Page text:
Sixty to 70 per cent of mortgages in Dubai are taken by owner-occupiers and analysts have said this number is likely to increase as more people in the middle-income segment look to buy homes.
The mortgage market in Dubai has experienced dramatic growth in the past two years to reach Dh58 billion in 2007, according to the Land Department, with Dh20bn going towards home finance, as opposed to loans to buy commercial property.
The growth in the mortgage market has been accompanied by an increase in the number of owner-occupiers entering the secondary property market.
“Last year saw significant shifts from investors to end-users [owner-occupiers] with many projects completed,” said Homi Gandhi, head of Mortgages and Bancassurance at RAKBank.
Gandhi predicted the home finance sector would remain strong over the next few years as more people choose to move to the UAE to build their careers.
“Given the attractiveness of the UAE as a country to invest in, its stability and the strong economic fundamental drivers, we would expect to see the mortgage business remaining an attractive source of revenue for financial institutions in the future,” he added.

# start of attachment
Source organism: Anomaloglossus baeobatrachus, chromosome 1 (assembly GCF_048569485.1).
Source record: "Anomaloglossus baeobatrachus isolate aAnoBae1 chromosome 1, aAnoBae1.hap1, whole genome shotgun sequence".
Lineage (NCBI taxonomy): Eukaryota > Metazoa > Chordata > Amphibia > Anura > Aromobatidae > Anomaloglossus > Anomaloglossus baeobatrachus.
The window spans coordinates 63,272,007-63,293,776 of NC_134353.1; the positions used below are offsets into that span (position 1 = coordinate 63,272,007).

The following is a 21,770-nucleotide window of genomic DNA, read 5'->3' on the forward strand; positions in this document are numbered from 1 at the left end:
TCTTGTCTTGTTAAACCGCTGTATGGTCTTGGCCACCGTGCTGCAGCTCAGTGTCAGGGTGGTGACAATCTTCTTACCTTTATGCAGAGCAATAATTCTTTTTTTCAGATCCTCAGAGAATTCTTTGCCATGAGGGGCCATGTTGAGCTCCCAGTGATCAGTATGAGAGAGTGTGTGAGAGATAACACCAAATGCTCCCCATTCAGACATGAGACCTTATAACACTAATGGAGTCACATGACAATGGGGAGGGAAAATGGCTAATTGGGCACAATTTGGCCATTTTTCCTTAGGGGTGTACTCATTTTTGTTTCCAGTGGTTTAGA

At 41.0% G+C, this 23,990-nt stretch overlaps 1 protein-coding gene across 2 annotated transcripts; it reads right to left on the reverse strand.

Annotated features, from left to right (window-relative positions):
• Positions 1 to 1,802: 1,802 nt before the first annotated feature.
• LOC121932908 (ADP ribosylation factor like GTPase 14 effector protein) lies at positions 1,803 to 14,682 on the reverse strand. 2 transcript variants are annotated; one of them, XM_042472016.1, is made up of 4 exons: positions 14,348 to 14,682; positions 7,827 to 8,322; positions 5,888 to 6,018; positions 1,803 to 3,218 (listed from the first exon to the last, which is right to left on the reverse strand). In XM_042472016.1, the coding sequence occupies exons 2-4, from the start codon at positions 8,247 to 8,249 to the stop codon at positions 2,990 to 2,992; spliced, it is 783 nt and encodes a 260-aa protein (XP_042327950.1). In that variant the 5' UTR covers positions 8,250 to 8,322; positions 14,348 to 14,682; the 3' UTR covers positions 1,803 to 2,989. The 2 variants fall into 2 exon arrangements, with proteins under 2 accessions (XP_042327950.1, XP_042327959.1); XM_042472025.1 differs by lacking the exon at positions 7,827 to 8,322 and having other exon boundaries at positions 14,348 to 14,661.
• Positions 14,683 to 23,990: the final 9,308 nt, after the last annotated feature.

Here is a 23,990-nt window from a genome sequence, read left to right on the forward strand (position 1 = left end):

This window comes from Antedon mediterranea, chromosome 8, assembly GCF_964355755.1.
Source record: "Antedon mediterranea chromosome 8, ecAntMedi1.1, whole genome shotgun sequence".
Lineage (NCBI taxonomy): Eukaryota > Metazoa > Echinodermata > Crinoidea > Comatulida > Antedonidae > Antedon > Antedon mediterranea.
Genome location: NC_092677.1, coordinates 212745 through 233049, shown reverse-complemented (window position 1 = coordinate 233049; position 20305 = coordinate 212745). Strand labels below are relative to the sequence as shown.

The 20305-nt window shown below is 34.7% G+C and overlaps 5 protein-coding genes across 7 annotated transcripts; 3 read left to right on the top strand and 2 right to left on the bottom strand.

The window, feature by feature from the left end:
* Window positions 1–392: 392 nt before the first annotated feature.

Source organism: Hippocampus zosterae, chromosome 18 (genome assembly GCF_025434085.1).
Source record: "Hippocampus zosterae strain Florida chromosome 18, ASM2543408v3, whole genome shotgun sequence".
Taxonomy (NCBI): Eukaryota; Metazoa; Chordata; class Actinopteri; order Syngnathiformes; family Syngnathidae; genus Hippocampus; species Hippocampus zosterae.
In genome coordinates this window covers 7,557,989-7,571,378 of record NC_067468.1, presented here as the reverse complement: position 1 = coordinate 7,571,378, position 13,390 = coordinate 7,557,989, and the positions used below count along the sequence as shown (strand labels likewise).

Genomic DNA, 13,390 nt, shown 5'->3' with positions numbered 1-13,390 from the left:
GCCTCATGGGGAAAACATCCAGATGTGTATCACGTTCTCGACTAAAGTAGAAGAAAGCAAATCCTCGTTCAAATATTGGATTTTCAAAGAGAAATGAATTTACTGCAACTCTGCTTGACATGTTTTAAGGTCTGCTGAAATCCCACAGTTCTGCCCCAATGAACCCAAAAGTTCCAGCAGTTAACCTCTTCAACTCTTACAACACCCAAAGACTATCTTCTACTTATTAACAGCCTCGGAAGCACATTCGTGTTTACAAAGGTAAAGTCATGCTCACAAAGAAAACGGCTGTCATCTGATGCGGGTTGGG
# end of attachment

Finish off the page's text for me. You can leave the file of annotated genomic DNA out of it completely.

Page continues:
Despite the lack of solid information and figures on the segments of home finance customers, Aref Alharmi, CEO of Amlak, the Islamic home financing firm, said the largest growth will be in the middle-income base of home buyers who will require financing solutions over the next three to five years.
Alharmi said: “With no correction expected in the short run, even a slow down is not bound to affect the middle-range segment’s demand of property .”
Analysts agreed the emirate’s high rents is one of the factors pushing more middle-class residents to become home buyers. The recent five per cent cap on rent announced by the government is proof that rents are only on their way up, said some in the real estate field. As lower-income segments in Dubai look to get into the property market as a result, financing will grow, analysts said.
According to Aemon Al Ashkar, head of Research and Development Advisory at Colliers International, the only buyers who still pay in cash for their property are holiday home purchasers.
“There is no centralised research that shows the segments and profiles of mortgage owners. However, we have conducted an occupancy rate survey in the second quarter of 2007, which revealed that almost 50 per cent of occupied apartments in communities such as the Greens and Dubai Marina are inhabited by owner-occupiers,” Al Ashkar said.
The Colliers Dubai Real Estate Overview noted low and middle-income segments have traditionally been overlooked by financiers but added that things are turning around.
The past two years have seen many new trends in marketing mortgage solutions, both from the developers and lenders.
Easier terms on mortgages, attractive payment schemes, lower interest rates, a higher financing cap reaching 95 per cent and raffle draws and free gifts are an indicator that competition has reached new heights in Dubai’s home finance market.
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